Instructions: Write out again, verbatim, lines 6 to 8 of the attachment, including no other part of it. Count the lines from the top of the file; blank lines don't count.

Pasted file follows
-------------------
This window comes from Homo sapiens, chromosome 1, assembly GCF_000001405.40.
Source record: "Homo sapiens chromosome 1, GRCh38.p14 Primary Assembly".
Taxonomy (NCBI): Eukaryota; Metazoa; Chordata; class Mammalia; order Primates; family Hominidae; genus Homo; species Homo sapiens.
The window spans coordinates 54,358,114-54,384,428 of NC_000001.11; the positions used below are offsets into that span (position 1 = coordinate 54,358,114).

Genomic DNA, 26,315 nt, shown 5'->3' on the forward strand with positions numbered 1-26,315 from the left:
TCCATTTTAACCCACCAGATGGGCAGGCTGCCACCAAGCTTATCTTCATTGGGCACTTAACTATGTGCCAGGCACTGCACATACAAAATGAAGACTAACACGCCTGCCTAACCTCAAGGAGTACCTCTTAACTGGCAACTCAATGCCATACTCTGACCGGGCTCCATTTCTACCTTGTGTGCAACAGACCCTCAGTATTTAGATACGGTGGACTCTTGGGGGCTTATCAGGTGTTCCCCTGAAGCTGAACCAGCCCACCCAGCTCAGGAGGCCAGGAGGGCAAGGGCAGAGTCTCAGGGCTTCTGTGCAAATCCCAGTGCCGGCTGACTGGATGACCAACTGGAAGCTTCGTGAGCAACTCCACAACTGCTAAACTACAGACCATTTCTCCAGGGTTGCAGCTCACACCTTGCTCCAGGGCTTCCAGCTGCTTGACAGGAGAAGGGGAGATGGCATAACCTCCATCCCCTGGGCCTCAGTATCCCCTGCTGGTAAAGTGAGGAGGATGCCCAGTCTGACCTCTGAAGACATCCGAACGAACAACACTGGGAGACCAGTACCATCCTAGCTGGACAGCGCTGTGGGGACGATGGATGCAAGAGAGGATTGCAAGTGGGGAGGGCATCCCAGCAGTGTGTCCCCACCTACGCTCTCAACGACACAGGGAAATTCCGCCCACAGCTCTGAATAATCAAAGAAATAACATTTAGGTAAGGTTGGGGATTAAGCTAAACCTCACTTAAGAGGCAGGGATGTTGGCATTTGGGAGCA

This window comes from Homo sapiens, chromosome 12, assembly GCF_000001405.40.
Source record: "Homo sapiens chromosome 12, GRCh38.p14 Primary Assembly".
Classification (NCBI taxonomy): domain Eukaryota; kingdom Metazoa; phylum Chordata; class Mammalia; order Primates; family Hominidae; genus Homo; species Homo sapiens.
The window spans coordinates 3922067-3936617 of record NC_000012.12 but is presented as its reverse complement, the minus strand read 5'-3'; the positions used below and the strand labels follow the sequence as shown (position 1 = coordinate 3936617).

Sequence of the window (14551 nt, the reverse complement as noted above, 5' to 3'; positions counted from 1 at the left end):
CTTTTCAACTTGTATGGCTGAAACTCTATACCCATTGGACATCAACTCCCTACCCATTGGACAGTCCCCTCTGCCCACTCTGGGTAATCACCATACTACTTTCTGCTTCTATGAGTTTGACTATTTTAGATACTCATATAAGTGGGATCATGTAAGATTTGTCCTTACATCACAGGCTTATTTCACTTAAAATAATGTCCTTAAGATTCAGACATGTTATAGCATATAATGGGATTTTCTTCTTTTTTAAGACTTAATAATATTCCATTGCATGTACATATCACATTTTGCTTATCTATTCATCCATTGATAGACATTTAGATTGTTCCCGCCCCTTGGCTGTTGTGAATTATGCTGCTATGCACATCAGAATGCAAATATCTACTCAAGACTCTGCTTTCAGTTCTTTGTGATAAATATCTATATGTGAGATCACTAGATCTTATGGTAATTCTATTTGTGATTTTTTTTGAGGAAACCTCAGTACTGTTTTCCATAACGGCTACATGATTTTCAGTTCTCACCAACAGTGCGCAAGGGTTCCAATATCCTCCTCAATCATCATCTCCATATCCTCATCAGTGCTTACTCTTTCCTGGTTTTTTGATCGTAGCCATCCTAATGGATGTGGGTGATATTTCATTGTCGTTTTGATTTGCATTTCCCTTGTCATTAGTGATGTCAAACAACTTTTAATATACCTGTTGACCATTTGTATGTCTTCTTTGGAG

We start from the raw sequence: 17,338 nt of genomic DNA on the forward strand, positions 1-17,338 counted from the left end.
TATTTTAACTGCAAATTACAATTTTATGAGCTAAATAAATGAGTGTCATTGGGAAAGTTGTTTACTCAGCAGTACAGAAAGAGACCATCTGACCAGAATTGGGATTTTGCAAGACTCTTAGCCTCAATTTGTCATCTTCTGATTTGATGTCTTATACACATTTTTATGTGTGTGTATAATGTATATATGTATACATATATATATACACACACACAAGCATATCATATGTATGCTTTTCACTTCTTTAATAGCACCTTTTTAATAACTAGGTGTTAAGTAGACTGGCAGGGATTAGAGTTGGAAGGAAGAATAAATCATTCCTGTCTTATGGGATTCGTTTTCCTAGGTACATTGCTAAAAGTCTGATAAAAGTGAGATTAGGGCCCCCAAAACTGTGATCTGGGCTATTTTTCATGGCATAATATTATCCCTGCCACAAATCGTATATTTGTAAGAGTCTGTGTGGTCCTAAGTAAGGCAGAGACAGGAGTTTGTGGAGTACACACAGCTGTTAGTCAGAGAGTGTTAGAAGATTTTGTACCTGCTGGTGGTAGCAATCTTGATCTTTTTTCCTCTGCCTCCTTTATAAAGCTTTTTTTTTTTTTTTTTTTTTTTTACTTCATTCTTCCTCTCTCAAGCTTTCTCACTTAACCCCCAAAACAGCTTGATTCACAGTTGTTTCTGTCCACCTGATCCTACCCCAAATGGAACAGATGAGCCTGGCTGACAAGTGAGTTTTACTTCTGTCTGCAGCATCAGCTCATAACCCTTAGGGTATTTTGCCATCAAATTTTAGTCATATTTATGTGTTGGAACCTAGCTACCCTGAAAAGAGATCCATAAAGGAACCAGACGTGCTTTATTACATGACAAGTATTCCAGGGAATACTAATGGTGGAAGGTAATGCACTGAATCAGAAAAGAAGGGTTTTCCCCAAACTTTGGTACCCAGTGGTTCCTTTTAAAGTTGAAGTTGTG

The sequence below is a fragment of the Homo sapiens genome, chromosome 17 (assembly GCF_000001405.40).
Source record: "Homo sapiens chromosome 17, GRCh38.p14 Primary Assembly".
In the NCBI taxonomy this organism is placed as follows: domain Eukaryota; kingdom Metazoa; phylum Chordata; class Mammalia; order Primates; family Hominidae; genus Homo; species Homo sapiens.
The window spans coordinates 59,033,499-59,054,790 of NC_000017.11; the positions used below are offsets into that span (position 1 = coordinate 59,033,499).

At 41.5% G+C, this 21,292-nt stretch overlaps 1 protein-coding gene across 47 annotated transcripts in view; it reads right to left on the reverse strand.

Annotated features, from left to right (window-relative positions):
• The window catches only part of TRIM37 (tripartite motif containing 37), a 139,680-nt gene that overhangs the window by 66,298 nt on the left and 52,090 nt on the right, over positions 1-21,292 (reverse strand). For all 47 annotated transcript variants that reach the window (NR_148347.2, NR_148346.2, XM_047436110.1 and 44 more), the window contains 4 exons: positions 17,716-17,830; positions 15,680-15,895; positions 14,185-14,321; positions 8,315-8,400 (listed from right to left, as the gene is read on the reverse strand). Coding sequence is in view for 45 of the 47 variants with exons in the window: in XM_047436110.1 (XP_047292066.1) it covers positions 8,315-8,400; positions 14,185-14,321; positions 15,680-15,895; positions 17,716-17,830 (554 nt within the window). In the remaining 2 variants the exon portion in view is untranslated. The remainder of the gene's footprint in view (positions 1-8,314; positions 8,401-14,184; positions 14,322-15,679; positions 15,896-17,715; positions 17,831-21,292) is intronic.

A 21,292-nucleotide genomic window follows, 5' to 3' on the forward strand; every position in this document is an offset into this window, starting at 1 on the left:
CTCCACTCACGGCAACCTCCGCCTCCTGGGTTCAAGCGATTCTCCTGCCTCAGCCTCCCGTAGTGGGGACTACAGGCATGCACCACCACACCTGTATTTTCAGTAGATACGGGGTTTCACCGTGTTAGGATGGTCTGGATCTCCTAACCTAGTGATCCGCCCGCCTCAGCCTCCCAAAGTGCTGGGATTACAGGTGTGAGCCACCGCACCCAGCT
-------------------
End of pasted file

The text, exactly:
TCCATTTTAACCCACCAGATGGGCAGGCTGCCACCAAGCTTATCTTCATTGGGCACTTAACTATGTGCCAGGCACTGCACATACAAAATGAAGACTAACACGCCTGCCTAACCTCAAGGAGTACCTCTTAACTGGCAACTCAATGCCATACTCTGACCGGGCTCCATTTCTACCTTGTGTGCAACAGACCCTCAGTATTTAGATACGGTGGACTCTTGGGGGCTTATCAGGTGTTCCCCTGAAGCTGAACCAGCCCACCCAGCTCAGGAGGCCAGGAGGGCAAGGGCAGAGTCTCAGGGCTTCTGTGCAAATCCCAGTGCCGGCTGACTGGATGACCAACTGGAAGCTTCGTGAGCAACTCCACAACTGCTAAACTACAGACCATTTCTCCAGGGTTGCAGCTCACACCTTGCTCCAGGGCTTCCAGCTGCTTGACAGGAGAAGGGGAGATGGCATAACCTCCATCCCCTGGGCCTCAGTATCCCCTGCTGGTAAAGTGAGGAGGATGCCCAGTCTGACCTCTGAAGACATCCGAACGAACAACACTGGGAGACCAGTACCATCCTAGCTGGACAGCGCTGTGGGGACGATGGATGCAAGAGAGGATTGCAAGTGGGGAGGGCATCCCAGCAGTGTGTCCCCACCTACGCTCTCAACGACACAGGGAAATTCCGCCCACAGCTCTGAATAATCAAAGAAATAACATTTAGGTAAGGTTGGGGATTAAGCTAAACCTCACTTAAGAGGCAGGGATGTTGGCATTTGGGAGCA

This window comes from Homo sapiens, chromosome 12, assembly GCF_000001405.40.
Source record: "Homo sapiens chromosome 12, GRCh38.p14 Primary Assembly".